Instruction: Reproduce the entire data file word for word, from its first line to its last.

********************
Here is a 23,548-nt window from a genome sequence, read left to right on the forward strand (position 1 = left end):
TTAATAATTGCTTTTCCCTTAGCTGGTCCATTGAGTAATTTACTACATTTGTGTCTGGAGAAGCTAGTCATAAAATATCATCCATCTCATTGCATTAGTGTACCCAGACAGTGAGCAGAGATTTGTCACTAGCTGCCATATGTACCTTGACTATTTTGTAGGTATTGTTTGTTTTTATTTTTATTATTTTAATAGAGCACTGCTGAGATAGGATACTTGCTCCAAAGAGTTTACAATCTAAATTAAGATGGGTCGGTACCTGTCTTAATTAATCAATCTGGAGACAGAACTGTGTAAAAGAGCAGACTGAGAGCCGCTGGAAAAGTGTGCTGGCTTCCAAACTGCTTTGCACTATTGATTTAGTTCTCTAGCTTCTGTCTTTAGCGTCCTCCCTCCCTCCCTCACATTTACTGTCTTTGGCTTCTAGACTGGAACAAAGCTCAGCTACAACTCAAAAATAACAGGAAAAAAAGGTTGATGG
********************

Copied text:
Here is a 23,548-nt window from a genome sequence, read left to right on the forward strand (position 1 = left end):
TTAATAATTGCTTTTCCCTTAGCTGGTCCATTGAGTAATTTACTACATTTGTGTCTGGAGAAGCTAGTCATAAAATATCATCCATCTCATTGCATTAGTGTACCCAGACAGTGAGCAGAGATTTGTCACTAGCTGCCATATGTACCTTGACTATTTTGTAGGTATTGTTTGTTTTTATTTTTATTATTTTAATAGAGCACTGCTGAGATAGGATACTTGCTCCAAAGAGTTTACAATCTAAATTAAGATGGGTCGGTACCTGTCTTAATTAATCAATCTGGAGACAGAACTGTGTAAAAGAGCAGACTGAGAGCCGCTGGAAAAGTGTGCTGGCTTCCAAACTGCTTTGCACTATTGATTTAGTTCTCTAGCTTCTGTCTTTAGCGTCCTCCCTCCCTCCCTCACATTTACTGTCTTTGGCTTCTAGACTGGAACAAAGCTCAGCTACAACTCAAAAATAACAGGAAAAAAAGGTTGATGG